Bookshelf Challenge – A Thousand Years of Good Prayers by Yiyun Li

For the last few years, one of my besties has been doing the Unread Shelf challenge. The idea is (in part – it’s a bigger challenge than it looks) to use prompts to help a reader work through the Unread Titles on their shelves.

Inspired by her, I am in the midst of attempting to gain control over my unruly bookshelves, so have tallied up my UnRead Books.

Just fictional books – not including poetry, factual or eddyumacational books – ONLY fiction, you get me?

There’s 128 books.

That’s…that’s a bit much really.

So here’s where I tackle them, book by book – to finally figure out which are staying, which are going to be donated and which are going to be discarded unfinished. Oh yes, I’m in that sort of a ruthless mode!

My 5th book over all and first for 2022 was A Thousand Years of Good Prayers by Yiyun Li

Brilliant and original, A Thousand Years of Good Prayers introduces a remarkable new writer whose breathtaking stories are set in China and among Chinese Americans in the United States. In this rich, astonishing collection, Yiyun Li illuminates how mythology, politics, history, and culture intersect with personality to create fate. From the bustling heart of Beijing, to a fast-food restaurant in Chicago, to the barren expanse of Inner Mongolia, A Thousand Years of Good Prayers reveals worlds both foreign and familiar, with heartbreaking honesty and in beautiful prose.

“Immortality,” winner of The Paris Review’s Plimpton Prize for new writers, tells the story of a young man who bears a striking resemblance to a dictator and so finds a calling to immortality. In “The Princess of Nebraska,” a man and a woman who were both in love with a young actor in China meet again in America and try to reconcile the lost love with their new lives.

“After a Life” illuminates the vagaries of marriage, parenthood, and gender, unfolding the story of a couple who keep a daughter hidden from the world. And in “A Thousand Years of Good Prayers,” in which a man visits America for the first time to see his recently divorced daughter, only to discover that all is not as it seems, Li boldly explores the effects of communism on language, faith, and an entire people, underlining transformation in its many meanings and incarnations.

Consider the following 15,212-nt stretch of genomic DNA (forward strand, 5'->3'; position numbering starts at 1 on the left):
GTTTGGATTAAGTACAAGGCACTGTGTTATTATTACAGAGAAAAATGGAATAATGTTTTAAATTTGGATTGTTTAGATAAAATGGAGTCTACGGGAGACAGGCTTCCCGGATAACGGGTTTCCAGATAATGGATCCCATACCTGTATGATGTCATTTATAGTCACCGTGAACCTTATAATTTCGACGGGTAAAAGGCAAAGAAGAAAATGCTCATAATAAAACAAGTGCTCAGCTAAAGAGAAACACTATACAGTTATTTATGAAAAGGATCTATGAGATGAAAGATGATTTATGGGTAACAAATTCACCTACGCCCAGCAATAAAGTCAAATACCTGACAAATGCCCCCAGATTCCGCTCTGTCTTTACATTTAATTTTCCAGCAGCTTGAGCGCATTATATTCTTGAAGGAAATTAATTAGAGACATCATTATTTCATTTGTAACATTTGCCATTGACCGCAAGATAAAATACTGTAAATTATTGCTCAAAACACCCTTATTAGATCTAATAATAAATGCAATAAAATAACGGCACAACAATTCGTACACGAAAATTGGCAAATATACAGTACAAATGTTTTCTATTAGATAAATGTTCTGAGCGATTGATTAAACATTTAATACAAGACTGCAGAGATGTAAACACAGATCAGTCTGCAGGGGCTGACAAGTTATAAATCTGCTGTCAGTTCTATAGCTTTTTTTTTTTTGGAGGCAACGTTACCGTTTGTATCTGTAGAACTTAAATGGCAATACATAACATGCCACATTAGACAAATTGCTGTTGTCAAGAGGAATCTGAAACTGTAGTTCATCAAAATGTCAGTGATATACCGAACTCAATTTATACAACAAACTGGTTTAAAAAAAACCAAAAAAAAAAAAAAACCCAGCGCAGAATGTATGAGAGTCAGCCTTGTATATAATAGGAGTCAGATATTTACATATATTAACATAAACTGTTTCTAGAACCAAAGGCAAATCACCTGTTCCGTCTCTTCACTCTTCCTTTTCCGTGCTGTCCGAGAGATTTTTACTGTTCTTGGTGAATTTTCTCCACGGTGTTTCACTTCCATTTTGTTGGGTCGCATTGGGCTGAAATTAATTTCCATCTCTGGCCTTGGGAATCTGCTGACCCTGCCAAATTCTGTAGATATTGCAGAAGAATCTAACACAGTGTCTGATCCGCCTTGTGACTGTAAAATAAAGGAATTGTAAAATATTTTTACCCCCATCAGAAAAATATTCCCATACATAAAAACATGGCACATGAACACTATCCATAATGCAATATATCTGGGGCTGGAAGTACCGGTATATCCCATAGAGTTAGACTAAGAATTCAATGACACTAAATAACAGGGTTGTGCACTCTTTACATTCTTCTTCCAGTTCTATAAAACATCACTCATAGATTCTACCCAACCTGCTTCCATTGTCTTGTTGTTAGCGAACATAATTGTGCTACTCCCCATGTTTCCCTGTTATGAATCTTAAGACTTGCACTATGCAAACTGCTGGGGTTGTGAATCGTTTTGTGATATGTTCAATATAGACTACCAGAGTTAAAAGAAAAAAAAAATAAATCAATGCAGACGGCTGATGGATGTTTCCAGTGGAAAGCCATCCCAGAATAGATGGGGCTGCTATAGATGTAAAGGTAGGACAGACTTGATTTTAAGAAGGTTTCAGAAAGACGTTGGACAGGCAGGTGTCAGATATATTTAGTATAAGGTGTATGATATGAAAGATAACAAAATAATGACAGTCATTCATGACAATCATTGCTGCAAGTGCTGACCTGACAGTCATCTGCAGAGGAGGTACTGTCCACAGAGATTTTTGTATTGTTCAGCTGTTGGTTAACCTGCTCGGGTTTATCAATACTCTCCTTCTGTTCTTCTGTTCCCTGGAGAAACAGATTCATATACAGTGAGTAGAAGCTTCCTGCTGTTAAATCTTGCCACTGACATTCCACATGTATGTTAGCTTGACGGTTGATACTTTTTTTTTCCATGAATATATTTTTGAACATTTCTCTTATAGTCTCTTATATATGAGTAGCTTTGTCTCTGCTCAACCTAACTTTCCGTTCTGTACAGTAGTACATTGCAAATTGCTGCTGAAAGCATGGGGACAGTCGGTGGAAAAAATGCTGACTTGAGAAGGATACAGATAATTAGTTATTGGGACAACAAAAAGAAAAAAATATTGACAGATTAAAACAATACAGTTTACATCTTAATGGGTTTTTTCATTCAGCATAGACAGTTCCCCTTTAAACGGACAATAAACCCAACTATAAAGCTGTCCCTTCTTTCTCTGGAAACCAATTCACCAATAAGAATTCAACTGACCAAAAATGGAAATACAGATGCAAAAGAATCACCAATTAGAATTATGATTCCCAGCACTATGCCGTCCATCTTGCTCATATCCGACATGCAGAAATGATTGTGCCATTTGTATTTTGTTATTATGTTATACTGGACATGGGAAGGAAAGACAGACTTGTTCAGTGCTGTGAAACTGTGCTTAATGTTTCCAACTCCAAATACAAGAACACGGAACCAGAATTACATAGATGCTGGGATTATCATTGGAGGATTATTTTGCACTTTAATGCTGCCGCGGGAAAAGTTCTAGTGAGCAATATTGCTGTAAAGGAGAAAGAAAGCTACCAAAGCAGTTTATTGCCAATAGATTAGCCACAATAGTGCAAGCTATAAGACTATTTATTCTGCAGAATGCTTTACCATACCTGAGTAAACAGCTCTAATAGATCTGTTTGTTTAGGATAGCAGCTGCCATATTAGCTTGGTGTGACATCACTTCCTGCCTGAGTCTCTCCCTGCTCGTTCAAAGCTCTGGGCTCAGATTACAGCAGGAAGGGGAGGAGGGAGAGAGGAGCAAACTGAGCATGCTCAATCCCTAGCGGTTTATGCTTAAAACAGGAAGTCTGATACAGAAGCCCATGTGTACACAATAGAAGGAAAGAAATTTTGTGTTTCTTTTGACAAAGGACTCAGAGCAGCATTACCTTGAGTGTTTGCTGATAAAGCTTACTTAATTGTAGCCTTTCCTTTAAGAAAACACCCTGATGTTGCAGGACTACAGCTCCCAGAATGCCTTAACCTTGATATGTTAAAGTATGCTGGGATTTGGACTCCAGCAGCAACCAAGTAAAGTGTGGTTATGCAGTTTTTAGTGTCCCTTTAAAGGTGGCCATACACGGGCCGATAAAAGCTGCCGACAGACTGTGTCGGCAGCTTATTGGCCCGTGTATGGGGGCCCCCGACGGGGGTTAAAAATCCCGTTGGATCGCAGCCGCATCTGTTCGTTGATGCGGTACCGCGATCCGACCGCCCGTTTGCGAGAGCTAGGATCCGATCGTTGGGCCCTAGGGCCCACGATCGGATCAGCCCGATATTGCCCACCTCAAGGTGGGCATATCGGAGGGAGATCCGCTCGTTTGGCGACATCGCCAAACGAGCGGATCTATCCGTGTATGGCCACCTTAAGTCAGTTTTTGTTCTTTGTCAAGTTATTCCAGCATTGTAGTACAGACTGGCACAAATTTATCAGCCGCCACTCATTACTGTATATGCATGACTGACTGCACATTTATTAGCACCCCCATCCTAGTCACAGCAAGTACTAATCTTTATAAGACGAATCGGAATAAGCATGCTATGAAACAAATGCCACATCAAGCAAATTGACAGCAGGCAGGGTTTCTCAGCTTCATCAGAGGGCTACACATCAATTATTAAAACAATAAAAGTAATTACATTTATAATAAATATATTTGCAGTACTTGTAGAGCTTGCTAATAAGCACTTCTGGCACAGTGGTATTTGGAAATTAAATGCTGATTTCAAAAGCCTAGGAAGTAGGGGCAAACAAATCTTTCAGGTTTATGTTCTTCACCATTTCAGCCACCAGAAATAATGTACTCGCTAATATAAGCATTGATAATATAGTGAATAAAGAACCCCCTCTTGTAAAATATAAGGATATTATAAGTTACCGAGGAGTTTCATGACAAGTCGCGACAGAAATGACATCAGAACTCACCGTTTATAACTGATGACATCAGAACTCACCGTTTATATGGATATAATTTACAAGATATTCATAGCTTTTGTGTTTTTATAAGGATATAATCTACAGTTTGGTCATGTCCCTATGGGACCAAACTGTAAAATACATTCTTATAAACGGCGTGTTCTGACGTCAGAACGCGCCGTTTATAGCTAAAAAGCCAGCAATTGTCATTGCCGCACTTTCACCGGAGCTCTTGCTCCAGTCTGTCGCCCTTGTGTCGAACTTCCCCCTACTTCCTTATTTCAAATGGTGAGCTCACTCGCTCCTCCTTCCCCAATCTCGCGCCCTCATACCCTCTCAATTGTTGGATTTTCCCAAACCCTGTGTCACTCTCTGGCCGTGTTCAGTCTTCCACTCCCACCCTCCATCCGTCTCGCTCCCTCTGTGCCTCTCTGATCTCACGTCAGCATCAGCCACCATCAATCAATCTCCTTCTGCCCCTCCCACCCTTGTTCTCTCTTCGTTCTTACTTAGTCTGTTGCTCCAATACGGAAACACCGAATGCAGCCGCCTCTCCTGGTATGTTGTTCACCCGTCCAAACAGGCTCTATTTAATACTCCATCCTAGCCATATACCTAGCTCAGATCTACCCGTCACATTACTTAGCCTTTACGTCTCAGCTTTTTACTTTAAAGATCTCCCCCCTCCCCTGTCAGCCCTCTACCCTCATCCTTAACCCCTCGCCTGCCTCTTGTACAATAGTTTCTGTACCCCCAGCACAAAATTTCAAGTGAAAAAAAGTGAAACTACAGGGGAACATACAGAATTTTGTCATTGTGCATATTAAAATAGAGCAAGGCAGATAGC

These and other daring stories form a mesmerizing tapestry of revelatory fiction by an unforgettable writer.


As this is a book that has been languishing on my shelves for years, I’m thrilled that I’ve finally read it.

The ten stories are each quite different from one another and seem to cover a vast range of emotions and experiences…and I didn’t really understand any of them.

Have you ever been watching something on the telly, fallen asleep and then when you’ve woken up attempted to position the original story onto what turns out to be a different show/film entirely?

Reading these was like that for me.

Each story was very crafted with care. The set ups are established subtly and the characters emerge very well rounded and deftly drawn. And then the tales end and I don’t get it? The note that the first story Extra ended on had me so perplexed that I immediately went to google to find an explanatory review. Unfortunately while the review did make sense to me, I couldn’t see the connections – even with them being highlighted!

At no point was I confident that I actually understood the point that was being made or why the characters reacted in the way that they did. In some cases, I couldn’t follow the logic of the characters whatsoever – Love in the Marketplace was particularly opaque to me.

The final and titular story I could at least logically follow – it was also set in the US – a father visiting his divorced daughter. This was a very bittersweet tale and one that definitely tugged at my heart strings, though I feel sure that whatever I am getting out of it, it is unlikely to be what the author had in mind!

While this is a book set in a culture very different to the ones that I have grown up with, I don’t think that is what is causing the disconnect. After all, the broad themes of life apply to everyone – friendship, culture, freedom conflict, identity and pride. And I have read translated books, books from other countries, cultures, time frames and never felt as distant as I have here.

It’s been a really interesting experience!


Left in the little free book box on my street.


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